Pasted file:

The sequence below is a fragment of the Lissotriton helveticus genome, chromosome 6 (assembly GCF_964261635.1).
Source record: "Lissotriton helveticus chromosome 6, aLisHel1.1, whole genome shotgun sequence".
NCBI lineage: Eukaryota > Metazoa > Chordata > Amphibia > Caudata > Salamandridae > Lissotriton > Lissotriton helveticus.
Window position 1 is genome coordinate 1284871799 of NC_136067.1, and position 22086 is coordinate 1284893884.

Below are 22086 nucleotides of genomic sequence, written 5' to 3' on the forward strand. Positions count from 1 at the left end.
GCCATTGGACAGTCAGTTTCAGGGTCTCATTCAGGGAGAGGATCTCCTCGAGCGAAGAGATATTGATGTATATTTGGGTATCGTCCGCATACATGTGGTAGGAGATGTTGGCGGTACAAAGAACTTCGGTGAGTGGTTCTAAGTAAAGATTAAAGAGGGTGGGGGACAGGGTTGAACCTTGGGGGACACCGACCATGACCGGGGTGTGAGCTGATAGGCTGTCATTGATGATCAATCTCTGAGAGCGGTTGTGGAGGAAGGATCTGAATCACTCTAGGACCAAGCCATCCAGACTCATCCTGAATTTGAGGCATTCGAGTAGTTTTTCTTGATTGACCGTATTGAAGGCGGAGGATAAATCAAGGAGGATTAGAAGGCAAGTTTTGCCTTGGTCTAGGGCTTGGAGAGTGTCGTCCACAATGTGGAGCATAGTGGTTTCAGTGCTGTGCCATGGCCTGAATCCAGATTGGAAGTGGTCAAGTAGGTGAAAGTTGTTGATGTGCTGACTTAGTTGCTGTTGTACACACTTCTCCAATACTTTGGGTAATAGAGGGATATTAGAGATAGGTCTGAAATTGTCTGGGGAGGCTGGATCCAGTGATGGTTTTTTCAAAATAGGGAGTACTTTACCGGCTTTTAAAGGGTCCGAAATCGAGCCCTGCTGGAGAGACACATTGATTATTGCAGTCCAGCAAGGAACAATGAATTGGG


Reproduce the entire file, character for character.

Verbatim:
The sequence below is a fragment of the Lissotriton helveticus genome, chromosome 6 (assembly GCF_964261635.1).
Source record: "Lissotriton helveticus chromosome 6, aLisHel1.1, whole genome shotgun sequence".
NCBI lineage: Eukaryota > Metazoa > Chordata > Amphibia > Caudata > Salamandridae > Lissotriton > Lissotriton helveticus.
Window position 1 is genome coordinate 1284871799 of NC_136067.1, and position 22086 is coordinate 1284893884.

Below are 22086 nucleotides of genomic sequence, written 5' to 3' on the forward strand. Positions count from 1 at the left end.
GCCATTGGACAGTCAGTTTCAGGGTCTCATTCAGGGAGAGGATCTCCTCGAGCGAAGAGATATTGATGTATATTTGGGTATCGTCCGCATACATGTGGTAGGAGATGTTGGCGGTACAAAGAACTTCGGTGAGTGGTTCTAAGTAAAGATTAAAGAGGGTGGGGGACAGGGTTGAACCTTGGGGGACACCGACCATGACCGGGGTGTGAGCTGATAGGCTGTCATTGATGATCAATCTCTGAGAGCGGTTGTGGAGGAAGGATCTGAATCACTCTAGGACCAAGCCATCCAGACTCATCCTGAATTTGAGGCATTCGAGTAGTTTTTCTTGATTGACCGTATTGAAGGCGGAGGATAAATCAAGGAGGATTAGAAGGCAAGTTTTGCCTTGGTCTAGGGCTTGGAGAGTGTCGTCCACAATGTGGAGCATAGTGGTTTCAGTGCTGTGCCATGGCCTGAATCCAGATTGGAAGTGGTCAAGTAGGTGAAAGTTGTTGATGTGCTGACTTAGTTGCTGTTGTACACACTTCTCCAATACTTTGGGTAATAGAGGGATATTAGAGATAGGTCTGAAATTGTCTGGGGAGGCTGGATCCAGTGATGGTTTTTTCAAAATAGGGAGTACTTTACCGGCTTTTAAAGGGTCCGAAATCGAGCCCTGCTGGAGAGACACATTGATTATTGCAGTCCAGCAAGGAACAATGAATTGGG